What's the deal with this trend of novels announcing in the title that they are, indeed, novels? Currently on Amazon bestsellers: "A Tangled Mercy: A Novel", "The House by the River: A Novel", "Origin; A Novel", "Everything We Left Behind: A Novel", "Beneath a Scarlet Sky: A Novel." I could go on, but I suspect you get the gist. What is the point of this? We don't feel the need to say "Pulp Fiction: A Movie" or "The Golden Girls: A Sitcom" or "Fruity Pebbles: A Cereal." Why are we hanging a lantern on novels being novels? It reeks of pretension. I hate it. Make it stop.
It's not new at all. And you're comparing apples to oranges here. If you'd said "To Kill a Mockingbird: a book" then it would be as ridiculous as "Fruity Pebbles: A Cereal"
But books are objects, and unless you know one of them is a novel you can be forgiven for not knowing that Star Wars isn't non-fiction about Reagan's missile defense system.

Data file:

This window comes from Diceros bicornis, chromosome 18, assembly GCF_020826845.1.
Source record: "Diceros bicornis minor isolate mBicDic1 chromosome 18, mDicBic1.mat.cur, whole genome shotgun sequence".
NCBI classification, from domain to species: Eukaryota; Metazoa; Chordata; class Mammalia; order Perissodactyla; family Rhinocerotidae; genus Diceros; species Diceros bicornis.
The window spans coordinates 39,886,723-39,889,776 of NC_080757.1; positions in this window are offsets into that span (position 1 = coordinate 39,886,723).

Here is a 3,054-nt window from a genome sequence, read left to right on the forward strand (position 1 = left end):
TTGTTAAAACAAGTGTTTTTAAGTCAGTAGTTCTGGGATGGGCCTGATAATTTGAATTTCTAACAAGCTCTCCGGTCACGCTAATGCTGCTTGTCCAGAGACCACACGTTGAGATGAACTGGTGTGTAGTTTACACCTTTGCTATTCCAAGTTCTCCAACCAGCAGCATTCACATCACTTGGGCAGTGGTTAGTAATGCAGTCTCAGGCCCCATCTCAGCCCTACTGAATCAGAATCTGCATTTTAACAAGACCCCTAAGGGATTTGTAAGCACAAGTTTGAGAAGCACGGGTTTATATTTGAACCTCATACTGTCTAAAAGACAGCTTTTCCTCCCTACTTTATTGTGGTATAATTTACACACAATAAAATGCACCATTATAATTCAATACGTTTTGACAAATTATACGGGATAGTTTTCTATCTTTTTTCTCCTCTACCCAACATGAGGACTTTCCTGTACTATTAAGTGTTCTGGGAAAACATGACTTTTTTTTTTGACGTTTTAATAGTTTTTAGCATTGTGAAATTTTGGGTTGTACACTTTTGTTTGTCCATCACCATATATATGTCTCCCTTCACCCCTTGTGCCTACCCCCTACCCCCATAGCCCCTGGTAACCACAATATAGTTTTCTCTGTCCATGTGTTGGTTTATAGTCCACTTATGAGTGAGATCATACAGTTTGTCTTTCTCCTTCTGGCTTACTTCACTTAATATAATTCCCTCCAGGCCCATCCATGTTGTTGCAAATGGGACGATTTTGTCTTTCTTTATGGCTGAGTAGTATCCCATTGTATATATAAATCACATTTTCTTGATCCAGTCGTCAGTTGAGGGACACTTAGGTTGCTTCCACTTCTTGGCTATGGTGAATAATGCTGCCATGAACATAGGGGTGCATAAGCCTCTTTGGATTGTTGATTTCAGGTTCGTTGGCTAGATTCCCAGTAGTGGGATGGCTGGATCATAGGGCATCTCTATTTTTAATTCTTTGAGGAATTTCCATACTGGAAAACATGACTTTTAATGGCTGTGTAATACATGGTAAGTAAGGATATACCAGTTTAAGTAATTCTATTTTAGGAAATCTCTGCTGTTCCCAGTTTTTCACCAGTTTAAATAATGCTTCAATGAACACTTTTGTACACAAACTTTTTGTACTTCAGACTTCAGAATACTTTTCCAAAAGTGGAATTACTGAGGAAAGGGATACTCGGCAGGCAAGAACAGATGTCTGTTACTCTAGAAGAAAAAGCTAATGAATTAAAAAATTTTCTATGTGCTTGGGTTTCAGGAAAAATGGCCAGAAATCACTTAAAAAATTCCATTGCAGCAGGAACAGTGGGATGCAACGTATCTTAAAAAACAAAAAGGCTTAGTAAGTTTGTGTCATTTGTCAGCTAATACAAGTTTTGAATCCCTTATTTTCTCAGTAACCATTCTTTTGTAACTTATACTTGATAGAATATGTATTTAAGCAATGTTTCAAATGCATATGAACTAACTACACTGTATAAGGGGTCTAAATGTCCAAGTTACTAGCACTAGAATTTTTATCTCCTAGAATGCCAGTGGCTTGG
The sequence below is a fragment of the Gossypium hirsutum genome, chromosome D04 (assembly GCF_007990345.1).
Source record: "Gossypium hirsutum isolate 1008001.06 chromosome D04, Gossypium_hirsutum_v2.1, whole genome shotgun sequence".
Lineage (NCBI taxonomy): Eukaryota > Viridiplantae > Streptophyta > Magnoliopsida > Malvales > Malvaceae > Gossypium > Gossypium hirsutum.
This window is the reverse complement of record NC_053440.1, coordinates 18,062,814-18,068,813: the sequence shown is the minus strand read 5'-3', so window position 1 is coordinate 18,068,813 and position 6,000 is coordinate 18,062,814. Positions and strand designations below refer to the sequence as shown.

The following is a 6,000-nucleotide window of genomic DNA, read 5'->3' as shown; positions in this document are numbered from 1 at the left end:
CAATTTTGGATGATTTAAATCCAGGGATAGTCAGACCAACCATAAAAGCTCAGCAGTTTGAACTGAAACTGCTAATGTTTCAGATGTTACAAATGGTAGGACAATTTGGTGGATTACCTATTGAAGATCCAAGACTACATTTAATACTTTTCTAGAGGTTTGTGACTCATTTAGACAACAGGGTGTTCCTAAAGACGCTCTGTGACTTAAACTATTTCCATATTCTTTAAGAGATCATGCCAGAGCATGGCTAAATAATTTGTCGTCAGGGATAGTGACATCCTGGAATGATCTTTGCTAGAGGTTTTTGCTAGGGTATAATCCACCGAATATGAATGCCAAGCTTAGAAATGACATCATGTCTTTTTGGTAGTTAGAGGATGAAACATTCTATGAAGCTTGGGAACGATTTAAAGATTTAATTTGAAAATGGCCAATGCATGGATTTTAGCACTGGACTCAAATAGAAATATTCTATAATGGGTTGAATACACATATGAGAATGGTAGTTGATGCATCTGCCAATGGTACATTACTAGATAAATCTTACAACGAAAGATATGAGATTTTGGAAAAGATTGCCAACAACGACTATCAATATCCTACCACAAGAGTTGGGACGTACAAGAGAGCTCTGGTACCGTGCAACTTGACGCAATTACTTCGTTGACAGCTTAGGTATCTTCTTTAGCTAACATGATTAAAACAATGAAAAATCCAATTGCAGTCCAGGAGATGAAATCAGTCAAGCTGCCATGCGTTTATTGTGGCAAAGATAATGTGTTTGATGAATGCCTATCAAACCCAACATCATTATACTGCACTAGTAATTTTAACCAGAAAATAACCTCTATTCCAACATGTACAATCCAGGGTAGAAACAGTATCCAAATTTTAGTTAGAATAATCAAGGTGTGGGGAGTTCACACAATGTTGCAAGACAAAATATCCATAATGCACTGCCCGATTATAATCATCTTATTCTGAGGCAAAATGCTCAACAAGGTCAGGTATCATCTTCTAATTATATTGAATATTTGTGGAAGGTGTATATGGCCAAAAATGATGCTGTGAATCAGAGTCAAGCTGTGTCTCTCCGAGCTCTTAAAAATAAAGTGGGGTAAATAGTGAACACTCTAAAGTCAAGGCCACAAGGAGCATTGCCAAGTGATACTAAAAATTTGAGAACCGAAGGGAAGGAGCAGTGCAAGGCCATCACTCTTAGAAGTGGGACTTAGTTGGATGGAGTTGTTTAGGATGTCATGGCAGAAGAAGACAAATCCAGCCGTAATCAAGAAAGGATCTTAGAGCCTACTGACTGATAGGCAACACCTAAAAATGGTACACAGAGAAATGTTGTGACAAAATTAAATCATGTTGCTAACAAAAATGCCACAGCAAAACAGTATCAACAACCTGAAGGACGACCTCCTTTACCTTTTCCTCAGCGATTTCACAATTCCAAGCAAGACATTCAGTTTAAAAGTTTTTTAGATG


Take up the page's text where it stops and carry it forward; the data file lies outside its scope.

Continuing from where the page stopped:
Uncle Tom's Cabin isn't about real estate.
Huckleberry Finn isn't about muffins
The Breach isn't about babies.
The Electric Church isn't about religion (or Jimi Hendrix)
Putting "a novel" on the cover helps the folks unpacking books at the bookstore to know what it is, without checking a packing slip.
A lot of agents fall prey to this when talking to writers at conferences. They fling terms and "rules" around like their audience should know what they are talking about. Well, none of us were born knowing Fruity Pebbles is a cereal; or a query letter is how to contact an agent; or, The Breach is a terrific novel.